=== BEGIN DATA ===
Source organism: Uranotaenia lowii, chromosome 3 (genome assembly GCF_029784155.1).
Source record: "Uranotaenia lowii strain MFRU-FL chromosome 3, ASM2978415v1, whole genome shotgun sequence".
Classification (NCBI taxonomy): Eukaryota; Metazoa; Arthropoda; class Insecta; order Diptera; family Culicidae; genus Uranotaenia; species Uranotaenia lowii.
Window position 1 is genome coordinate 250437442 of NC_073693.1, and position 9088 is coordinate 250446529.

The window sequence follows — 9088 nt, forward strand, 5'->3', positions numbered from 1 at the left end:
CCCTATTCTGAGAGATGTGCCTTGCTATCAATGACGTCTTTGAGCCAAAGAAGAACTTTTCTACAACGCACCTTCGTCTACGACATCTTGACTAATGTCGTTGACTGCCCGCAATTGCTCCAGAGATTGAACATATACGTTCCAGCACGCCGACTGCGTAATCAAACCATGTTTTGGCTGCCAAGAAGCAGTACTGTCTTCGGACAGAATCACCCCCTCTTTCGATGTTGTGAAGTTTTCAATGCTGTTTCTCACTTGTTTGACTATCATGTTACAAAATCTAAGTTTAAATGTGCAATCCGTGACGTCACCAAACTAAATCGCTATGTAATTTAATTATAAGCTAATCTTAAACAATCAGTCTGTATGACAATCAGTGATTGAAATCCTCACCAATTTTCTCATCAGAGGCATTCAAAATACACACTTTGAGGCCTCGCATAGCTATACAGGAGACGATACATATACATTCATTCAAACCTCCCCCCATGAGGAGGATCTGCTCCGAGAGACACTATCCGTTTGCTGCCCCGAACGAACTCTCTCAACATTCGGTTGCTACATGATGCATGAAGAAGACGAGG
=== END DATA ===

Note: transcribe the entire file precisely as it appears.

Source organism: Uranotaenia lowii, chromosome 3 (genome assembly GCF_029784155.1).
Source record: "Uranotaenia lowii strain MFRU-FL chromosome 3, ASM2978415v1, whole genome shotgun sequence".
Classification (NCBI taxonomy): Eukaryota; Metazoa; Arthropoda; class Insecta; order Diptera; family Culicidae; genus Uranotaenia; species Uranotaenia lowii.
Window position 1 is genome coordinate 250437442 of NC_073693.1, and position 9088 is coordinate 250446529.

The window sequence follows — 9088 nt, forward strand, 5'->3', positions numbered from 1 at the left end:
CCCTATTCTGAGAGATGTGCCTTGCTATCAATGACGTCTTTGAGCCAAAGAAGAACTTTTCTACAACGCACCTTCGTCTACGACATCTTGACTAATGTCGTTGACTGCCCGCAATTGCTCCAGAGATTGAACATATACGTTCCAGCACGCCGACTGCGTAATCAAACCATGTTTTGGCTGCCAAGAAGCAGTACTGTCTTCGGACAGAATCACCCCCTCTTTCGATGTTGTGAAGTTTTCAATGCTGTTTCTCACTTGTTTGACTATCATGTTACAAAATCTAAGTTTAAATGTGCAATCCGTGACGTCACCAAACTAAATCGCTATGTAATTTAATTATAAGCTAATCTTAAACAATCAGTCTGTATGACAATCAGTGATTGAAATCCTCACCAATTTTCTCATCAGAGGCATTCAAAATACACACTTTGAGGCCTCGCATAGCTATACAGGAGACGATACATATACATTCATTCAAACCTCCCCCCATGAGGAGGATCTGCTCCGAGAGACACTATCCGTTTGCTGCCCCGAACGAACTCTCTCAACATTCGGTTGCTACATGATGCATGAAGAAGACGAGG